Watch more in iWantTFC Video courtesy of the Senate of the Philippines
MANILA — Sen. Franklin Drilon on Wednesday said it is possible to liberalize the economy from restrictive economic provisions in the 1987 Constitution without amending it, as some lawmakers pushed for charter change due to mounting economic and health concerns because of the pandemic.
During the Senate committee hearing on charter change, Drilon said there are 3 bills still pending in the Senate which could improve “in the great deal” investments made in the country. He did not, however, discuss in detail what those measures were.
“Yes there are strong arguments in favor of liberalizing our economy but it can be achieved without touching, in the meantime, the Constitution,” the senator said.
Short-term investments in the country, he said, have also been successful amid the COVID-19 crisis.
“The phrase ‘unless otherwise provided by law’ which appears to be the most convenient tool, will not bring the desired liberalization if we are talking about that because Congress still has to enact those laws,” he explained.
“I’m at a view that amending the Constitution by adding the phrase… is not a golden bullet which will bring everything in,” he added.
The Foundation for Economic Freedom (FEF) had earlier said that adding the phrase “unless otherwise provided by law” in those restrictive provisions would give Congress the flexibility and leeway to conform with present economic and technological conditions.
Lawmakers from both the Senate and House of Representatives have argued that amending such economic provisions in the Constitution will help the country battered by the pandemic.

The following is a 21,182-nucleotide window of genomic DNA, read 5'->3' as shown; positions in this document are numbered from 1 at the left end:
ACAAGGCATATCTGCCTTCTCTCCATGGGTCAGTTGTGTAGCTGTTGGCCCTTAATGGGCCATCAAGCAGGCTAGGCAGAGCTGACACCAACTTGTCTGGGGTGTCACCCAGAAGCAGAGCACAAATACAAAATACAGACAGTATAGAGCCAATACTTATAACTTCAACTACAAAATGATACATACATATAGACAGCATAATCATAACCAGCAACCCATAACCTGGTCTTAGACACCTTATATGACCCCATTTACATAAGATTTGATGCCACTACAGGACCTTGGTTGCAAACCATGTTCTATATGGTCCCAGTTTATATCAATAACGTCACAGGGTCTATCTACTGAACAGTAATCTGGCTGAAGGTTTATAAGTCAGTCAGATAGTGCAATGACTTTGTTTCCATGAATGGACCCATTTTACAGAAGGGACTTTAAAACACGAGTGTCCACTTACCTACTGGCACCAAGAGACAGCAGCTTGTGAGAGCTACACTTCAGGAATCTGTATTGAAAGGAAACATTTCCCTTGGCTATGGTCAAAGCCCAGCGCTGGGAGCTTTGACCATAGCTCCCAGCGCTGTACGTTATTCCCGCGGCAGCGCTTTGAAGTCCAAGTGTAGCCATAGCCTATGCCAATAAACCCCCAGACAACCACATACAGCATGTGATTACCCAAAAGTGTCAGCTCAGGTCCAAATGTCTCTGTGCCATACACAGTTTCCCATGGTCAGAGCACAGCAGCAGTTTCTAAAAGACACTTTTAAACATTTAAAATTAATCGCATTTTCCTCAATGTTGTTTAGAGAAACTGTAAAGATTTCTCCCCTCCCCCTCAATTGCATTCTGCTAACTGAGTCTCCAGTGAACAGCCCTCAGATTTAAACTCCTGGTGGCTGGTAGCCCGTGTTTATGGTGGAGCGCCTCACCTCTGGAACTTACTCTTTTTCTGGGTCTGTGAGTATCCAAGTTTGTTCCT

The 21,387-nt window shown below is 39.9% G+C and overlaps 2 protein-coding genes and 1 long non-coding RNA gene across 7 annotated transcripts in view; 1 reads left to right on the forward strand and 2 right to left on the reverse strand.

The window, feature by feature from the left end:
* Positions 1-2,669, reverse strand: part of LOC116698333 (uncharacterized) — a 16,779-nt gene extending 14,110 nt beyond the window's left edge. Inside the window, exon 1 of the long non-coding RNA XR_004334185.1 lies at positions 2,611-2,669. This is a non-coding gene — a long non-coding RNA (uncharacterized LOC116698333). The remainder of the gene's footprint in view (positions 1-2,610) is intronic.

Expert: Amending economic provisions in Constitution ‘ill-timed, not urgent’
Rosario Manasan, a senior research fellow at the Philippine Institute for Development Studies, said liberalizing restrictive foreign direct investment (FDI) was not urgent and could be politicized, noting that there are other ways to uplift the country’s economy despite the pandemic.
“I think the answer here is definitely no. Amending the Constitution now to liberalize restrictive economic provisions is ill-timed. First, it heightens the risk that controversial amendments will also be introduced very much like a trojan horse,” Manasan said.
Manasan, who specializes in public finance and fiscal policy, pointed out that studies showed that foreign direct (FDI) restrictions and flows are “highly negatively correlated with each other.”
An FDI flow is the “value of cross-border transactions related to direct investment during a given period of time,” according to the Organization for Economic Cooperation and Development.
“The statistical power of ownership restriction in explaining FDI flows is found to be low, indicating that other factors are also at play,” she said.
She also said it is possible for lawmakers to be distracted from more pressing issues, such as addressing the health and economic decline caused by the pandemic, due to the removal of economic restrictions.
The Philippine Chamber of Commerce and Industry, the country’s largest business group, had said that the government should instead focus on enacting bills that promote economic recovery.
The group also urged Congress to limit possible amendments to the Constitution's economic provisions should charter change be pursued.
Various business groups have been pushing for years to lift restrictions on business ownership in sectors like public utilities and retail.
One of the framers of the 1987 Constitution earlier warned that fresh moves to amend economic provisions of the charter were “very dangerous and insidious.”